Anantha Shekhar has begun his tenure as Pitt’s new senior vice chancellor for the Health Sciences, John and Gertrude Petersen Dean of the School of Medicine, and professor of psychiatry this month with an unanticipated additional title.
Shekhar has been called upon to head the Chancellor’s Healthcare Advisory Group (HCAG), which is guiding plans for returning operations to campus amid uncertain and changeable conditions.
“I have the responsibility for setting up health policies, managing their implementation and making sure we create the best-in-class model for the chancellor to manage the University under the ‘new normal under COVID-19’,” said Shekhar.
He’s leading a best-in-class Pitt team with collective expertise in health care, law, medicine, public health, occupational health and safety, infectious diseases and epidemiological modeling and emergency preparedness.
In this second of a two-part Q&A series, we’ve asked these top experts to weigh in on four quick questions about what they know—and what they’re learning—as they meet to guide Pitt’s resiliency planning for a return to campus.
Here in part two,
- Maggie McDonald, associate vice chancellor for academic affairs and international programs, Health Sciences;
- Kimberly Moses, health care attorney in the Office of University Counsel; and
- Mark Roberts, professor and chair, Health Policy and Management and director of the Public Health Dynamics Laboratory in the Graduate School of Public Health
add their insights to the conversation.
How would you explain your field of expertise to someone without a health, science or safety background?
McDonald: I’m trained as an epidemiologist. Epidemiologists study patterns of disease and how to control disease in an entire population, rather than individual by individual. However, for most of my career at Pitt (I’m now working with my third senior vice chancellor for the health sciences), my work has centered around public affairs, communications (before coming to Pitt I was a health and science journalist), academic program development and, over the last decade, development of global academic partnerships in the health sciences.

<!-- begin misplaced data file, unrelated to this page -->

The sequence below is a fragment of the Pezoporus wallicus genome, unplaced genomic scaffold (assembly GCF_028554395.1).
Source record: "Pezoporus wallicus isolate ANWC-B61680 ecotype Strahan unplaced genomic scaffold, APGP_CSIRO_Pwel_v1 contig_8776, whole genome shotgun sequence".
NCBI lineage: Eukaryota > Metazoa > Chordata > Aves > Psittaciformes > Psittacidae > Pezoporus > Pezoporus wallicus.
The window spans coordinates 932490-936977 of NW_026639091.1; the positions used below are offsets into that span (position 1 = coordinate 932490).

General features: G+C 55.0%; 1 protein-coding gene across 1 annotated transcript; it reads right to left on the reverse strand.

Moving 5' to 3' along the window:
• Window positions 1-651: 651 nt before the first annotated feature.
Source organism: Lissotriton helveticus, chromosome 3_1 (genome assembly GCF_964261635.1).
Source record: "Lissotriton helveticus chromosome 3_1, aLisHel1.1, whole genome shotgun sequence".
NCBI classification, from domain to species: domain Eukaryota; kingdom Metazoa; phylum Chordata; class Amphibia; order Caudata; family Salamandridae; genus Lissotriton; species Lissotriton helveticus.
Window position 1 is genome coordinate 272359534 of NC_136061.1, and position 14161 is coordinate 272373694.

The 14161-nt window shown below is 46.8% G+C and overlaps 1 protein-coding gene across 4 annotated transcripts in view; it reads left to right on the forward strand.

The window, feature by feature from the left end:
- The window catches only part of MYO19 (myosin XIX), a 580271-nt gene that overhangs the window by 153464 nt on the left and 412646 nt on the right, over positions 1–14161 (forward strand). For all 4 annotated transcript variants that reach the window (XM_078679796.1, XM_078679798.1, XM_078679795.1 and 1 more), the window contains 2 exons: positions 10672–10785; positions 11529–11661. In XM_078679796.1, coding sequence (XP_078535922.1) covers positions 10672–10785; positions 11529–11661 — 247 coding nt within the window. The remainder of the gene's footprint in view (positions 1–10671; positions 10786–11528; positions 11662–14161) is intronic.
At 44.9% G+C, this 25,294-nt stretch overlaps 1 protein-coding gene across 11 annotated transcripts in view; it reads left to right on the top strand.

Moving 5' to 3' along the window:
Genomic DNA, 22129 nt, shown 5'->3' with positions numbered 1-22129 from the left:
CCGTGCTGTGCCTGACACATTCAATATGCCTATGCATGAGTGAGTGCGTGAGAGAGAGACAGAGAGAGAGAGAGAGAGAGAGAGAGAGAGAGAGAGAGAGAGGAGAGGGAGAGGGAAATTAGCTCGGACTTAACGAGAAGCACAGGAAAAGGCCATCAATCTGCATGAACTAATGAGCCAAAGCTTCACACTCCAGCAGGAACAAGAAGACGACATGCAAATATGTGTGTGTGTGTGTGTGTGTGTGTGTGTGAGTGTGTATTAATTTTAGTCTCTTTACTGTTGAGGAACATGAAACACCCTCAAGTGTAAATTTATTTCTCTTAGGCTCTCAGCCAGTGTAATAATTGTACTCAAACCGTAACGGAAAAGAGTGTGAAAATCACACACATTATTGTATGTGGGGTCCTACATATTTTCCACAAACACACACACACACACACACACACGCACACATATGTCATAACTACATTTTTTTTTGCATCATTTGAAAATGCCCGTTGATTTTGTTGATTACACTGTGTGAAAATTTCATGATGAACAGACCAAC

Moses: I am an attorney who provides legal support and advice to the University in the areas associated with health care and health sciences. This advice includes contracts, regulatory compliance and risk management.
Roberts: I am a board-certified general internist and health policy expert who has over 30 years’ experience using mathematical models to understand the impact of possible strategies to improve public health problems.
For example, we have estimated the potential harm to children from decreasing vaccination rates against measles. We have done work in modeling HIV disease and influenza and have recently developed population models of COVID-19.
What’s the most unexpected or surprising question or detail that’s come up for the advisory group’s review?
McDonald: How to address dating and close personal relationships among students in a COVID-19 world. What do they need to do to keep themselves and others safe?
Moses: The advisory group has spent a significant amount of time on the topic of travel and transportation. Given the diversity of our University community, this has required a tremendous amount of discussion and planning.
Roberts: I have found the lack of national recommendations for higher education surprising.
What is something you’ve learned through your experience living through this pandemic as a normal member of the community and outside your role as an expert in your field?
McDonald: First is that a simpler life is not so bad. Second is that I’m a much better cook than I thought I was. Third is that cats can be really good therapists.
Moses: How much we took for granted our ability to socialize up close and personal prior to the COVID-19 outbreak. When I look at photos from the 2019 holiday season with my family and friends, I feel like we will never be able to socialize and celebrate that way again. I hope I’m wrong.
Roberts: I remain continually surprised at how many people appear not to take the threat of COVID-19 seriously. I see groups of people congregating without masks, not social distancing.
What would you say to a student or parent worried about health and safety on campus this fall?
McDonald: Pitt has convened the best experts—some of whom are also working with other institutions facing the same issues—to bring students back to campus as safely as possible while retaining the essence of the campus experience.
A little risk is part of life. Pitt students are smart. We need to give them guidance based on best available evidence and then trust them to find the right balance of keeping themselves safe and enjoying the Pitt experience.
Moses: To mitigate the spread of infection, it will be very important that all members of the campus community take seriously their individual responsibilities to create an environment that protects themselves as well as others. This starts with adhering to University recommendations, exercising discipline and being vigilant.
Roberts: The University of Pittsburgh is committed to balancing students’ educational needs with the safety concerns that we all have about this new disease, and our efforts to prevent and contain its spread.